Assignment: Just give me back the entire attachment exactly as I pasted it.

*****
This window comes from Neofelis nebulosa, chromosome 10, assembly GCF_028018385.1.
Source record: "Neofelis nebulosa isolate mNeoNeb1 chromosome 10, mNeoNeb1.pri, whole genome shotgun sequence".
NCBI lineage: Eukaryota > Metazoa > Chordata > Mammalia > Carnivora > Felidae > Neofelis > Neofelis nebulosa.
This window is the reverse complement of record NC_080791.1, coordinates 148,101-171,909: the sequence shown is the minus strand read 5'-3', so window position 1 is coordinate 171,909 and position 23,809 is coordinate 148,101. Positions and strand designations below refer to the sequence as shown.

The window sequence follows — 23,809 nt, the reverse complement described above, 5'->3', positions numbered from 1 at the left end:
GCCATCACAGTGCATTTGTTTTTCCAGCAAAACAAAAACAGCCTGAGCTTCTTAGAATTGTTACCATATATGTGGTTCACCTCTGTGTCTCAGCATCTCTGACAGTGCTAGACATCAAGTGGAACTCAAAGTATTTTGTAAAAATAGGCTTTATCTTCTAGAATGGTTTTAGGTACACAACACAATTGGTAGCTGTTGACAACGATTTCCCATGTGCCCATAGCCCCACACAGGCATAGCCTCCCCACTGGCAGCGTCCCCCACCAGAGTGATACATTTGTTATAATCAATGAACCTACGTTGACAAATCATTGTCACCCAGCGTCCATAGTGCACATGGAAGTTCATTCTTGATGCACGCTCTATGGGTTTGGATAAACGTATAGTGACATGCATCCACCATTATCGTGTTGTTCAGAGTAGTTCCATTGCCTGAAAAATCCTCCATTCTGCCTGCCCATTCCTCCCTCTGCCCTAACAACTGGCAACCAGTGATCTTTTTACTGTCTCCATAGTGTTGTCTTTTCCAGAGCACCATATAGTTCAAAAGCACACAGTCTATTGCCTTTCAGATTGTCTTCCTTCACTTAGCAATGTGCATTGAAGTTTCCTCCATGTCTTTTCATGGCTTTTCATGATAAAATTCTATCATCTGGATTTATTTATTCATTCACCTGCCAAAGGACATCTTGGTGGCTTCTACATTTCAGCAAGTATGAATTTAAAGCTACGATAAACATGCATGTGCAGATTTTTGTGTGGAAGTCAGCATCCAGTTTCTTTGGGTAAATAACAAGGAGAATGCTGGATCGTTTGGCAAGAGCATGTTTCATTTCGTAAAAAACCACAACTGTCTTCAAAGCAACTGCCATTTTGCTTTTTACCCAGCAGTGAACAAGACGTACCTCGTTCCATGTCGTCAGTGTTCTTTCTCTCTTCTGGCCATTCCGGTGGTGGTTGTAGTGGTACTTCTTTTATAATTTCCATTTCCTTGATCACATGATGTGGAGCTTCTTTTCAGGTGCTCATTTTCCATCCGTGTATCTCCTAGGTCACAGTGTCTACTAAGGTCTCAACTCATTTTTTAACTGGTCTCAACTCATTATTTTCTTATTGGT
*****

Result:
This window comes from Neofelis nebulosa, chromosome 10, assembly GCF_028018385.1.
Source record: "Neofelis nebulosa isolate mNeoNeb1 chromosome 10, mNeoNeb1.pri, whole genome shotgun sequence".
NCBI lineage: Eukaryota > Metazoa > Chordata > Mammalia > Carnivora > Felidae > Neofelis > Neofelis nebulosa.
This window is the reverse complement of record NC_080791.1, coordinates 148,101-171,909: the sequence shown is the minus strand read 5'-3', so window position 1 is coordinate 171,909 and position 23,809 is coordinate 148,101. Positions and strand designations below refer to the sequence as shown.

The window sequence follows — 23,809 nt, the reverse complement described above, 5'->3', positions numbered from 1 at the left end:
GCCATCACAGTGCATTTGTTTTTCCAGCAAAACAAAAACAGCCTGAGCTTCTTAGAATTGTTACCATATATGTGGTTCACCTCTGTGTCTCAGCATCTCTGACAGTGCTAGACATCAAGTGGAACTCAAAGTATTTTGTAAAAATAGGCTTTATCTTCTAGAATGGTTTTAGGTACACAACACAATTGGTAGCTGTTGACAACGATTTCCCATGTGCCCATAGCCCCACACAGGCATAGCCTCCCCACTGGCAGCGTCCCCCACCAGAGTGATACATTTGTTATAATCAATGAACCTACGTTGACAAATCATTGTCACCCAGCGTCCATAGTGCACATGGAAGTTCATTCTTGATGCACGCTCTATGGGTTTGGATAAACGTATAGTGACATGCATCCACCATTATCGTGTTGTTCAGAGTAGTTCCATTGCCTGAAAAATCCTCCATTCTGCCTGCCCATTCCTCCCTCTGCCCTAACAACTGGCAACCAGTGATCTTTTTACTGTCTCCATAGTGTTGTCTTTTCCAGAGCACCATATAGTTCAAAAGCACACAGTCTATTGCCTTTCAGATTGTCTTCCTTCACTTAGCAATGTGCATTGAAGTTTCCTCCATGTCTTTTCATGGCTTTTCATGATAAAATTCTATCATCTGGATTTATTTATTCATTCACCTGCCAAAGGACATCTTGGTGGCTTCTACATTTCAGCAAGTATGAATTTAAAGCTACGATAAACATGCATGTGCAGATTTTTGTGTGGAAGTCAGCATCCAGTTTCTTTGGGTAAATAACAAGGAGAATGCTGGATCGTTTGGCAAGAGCATGTTTCATTTCGTAAAAAACCACAACTGTCTTCAAAGCAACTGCCATTTTGCTTTTTACCCAGCAGTGAACAAGACGTACCTCGTTCCATGTCGTCAGTGTTCTTTCTCTCTTCTGGCCATTCCGGTGGTGGTTGTAGTGGTACTTCTTTTATAATTTCCATTTCCTTGATCACATGATGTGGAGCTTCTTTTCAGGTGCTCATTTTCCATCCGTGTATCTCCTAGGTCACAGTGTCTACTAAGGTCTCAACTCATTTTTTAACTGGTCTCAACTCATTATTTTCTTATTGGT